The Indiana Pacers have relied on stingy defense all season long. That defense has recently let them down, however, as they've matched a season worst with three straight losses.
The Pacers might be poised to end that skid Wednesday night as they host a Detroit Pistons team that has lost eight straight in Indianapolis.
Indiana (26-19) is mired in its longest losing streak since Nov. 5-9, but hopes a return to Bankers Life Fieldhouse will help. The Pacers, 16-3 at home, have reeled off 11 consecutive victories in Indianapolis, their longest home winning streak since claiming 14 in a row from Nov. 28, 2002-Jan. 26, 2003.
The Pistons (17-28), conversely, are one of the league's worst road teams at 5-16, and haven't won in Indianapolis since Jan. 29, 2008.
Indiana's defense has been one of the league's best allowing 90.2 points per game, but it's surrendered 100 or more points in each of its last three. It allowed opponents to reach triple digits only six times in its first 42 games.
The Pacers put together one of their best defensive showings of the season in their lone meeting with Detroit, limiting the Pistons to 38.6 percent shooting in an 88-77 road win on Dec. 15.
The Pacers, who are 2-13 when giving up at least 96 points, are also allowing opponents to shoot 52.3 percent during their skid -- compared to 42.0 percent on the season.
In Monday's 102-101 loss to Denver, Andre Iguodala converted the go-ahead free throw with 0.4 seconds left. Paul George had the ball stripped from him on the previous play while trying to set up for a last-second shot, then was called for a foul when he and Iguodala went after the ensuing Denver inbounds pass.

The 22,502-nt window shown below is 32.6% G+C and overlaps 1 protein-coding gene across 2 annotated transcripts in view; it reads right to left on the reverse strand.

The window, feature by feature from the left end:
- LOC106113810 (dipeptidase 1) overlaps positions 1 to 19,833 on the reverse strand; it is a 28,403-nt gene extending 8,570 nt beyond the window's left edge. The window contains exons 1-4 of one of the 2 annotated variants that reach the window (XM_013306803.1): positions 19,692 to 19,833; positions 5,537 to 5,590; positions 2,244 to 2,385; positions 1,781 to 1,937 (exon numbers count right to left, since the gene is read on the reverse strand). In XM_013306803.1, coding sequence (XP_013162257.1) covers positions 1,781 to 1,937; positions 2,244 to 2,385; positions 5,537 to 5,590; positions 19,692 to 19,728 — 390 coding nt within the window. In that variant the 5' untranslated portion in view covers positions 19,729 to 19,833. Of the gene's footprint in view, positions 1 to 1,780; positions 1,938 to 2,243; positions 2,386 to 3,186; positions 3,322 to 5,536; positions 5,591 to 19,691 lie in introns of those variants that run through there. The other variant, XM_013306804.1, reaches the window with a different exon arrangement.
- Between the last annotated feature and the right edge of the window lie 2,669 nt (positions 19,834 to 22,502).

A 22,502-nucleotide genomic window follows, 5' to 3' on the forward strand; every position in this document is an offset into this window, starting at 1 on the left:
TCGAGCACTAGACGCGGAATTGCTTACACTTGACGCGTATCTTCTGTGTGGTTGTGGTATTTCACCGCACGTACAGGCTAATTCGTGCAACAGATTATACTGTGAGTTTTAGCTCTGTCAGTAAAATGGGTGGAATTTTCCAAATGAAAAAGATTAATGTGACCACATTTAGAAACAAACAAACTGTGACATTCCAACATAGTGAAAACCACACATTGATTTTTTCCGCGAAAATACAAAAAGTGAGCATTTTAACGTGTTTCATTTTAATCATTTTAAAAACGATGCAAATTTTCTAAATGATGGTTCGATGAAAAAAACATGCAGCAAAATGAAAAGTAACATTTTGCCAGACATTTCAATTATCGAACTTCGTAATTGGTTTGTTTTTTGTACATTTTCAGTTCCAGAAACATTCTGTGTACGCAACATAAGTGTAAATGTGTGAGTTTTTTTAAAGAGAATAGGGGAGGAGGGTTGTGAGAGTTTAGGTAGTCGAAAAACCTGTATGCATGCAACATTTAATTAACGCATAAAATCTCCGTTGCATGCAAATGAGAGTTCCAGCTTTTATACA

It washed away a comeback effort that brought the Pacers back from a 14-point deficit with less than seven minutes to play.
"We did a good job of fighting back under the circumstances," said David West, who is the team's second-leading scorer at 16.8 ppg. "We were right there. We had opportunities. We just didn't get a chance to decide it. You just don't expect a whistle to be blown in that situation."
As bad as Indiana's defense has been lately, Detroit's has been even worse.
The Pistons are allowing an average of 109.7 points in their last three games -- 13.1 worse than their season average. They've been particularly weak inside, surrendering 55.3 points in the paint after giving up 42.9 on the season.
Rookie Andrew Drummond was one of few highlights for Detroit in a 117-90 home loss to Milwaukee on Tuesday. In 28 minutes, he finished with 18 points and 18 rebounds, joining Dwight Howard as the only teenagers since 1985-86 to have an 18-18 game.
The Pistons led by 15 late in the first quarter but were outscored 78-40 over the game's final 25 minutes.
"It doesn't really matter what I did tonight -- we lost the game," said Drummond who leads all first-year players with 7.6 rpg and is second in blocks with 1.6 per game. "I'm just worried about bouncing back tomorrow against Indiana."
The Pistons will have to do a better job against West than they did in the first meeting, as he finished with a game-high 23 points on 11-of-16 shooting.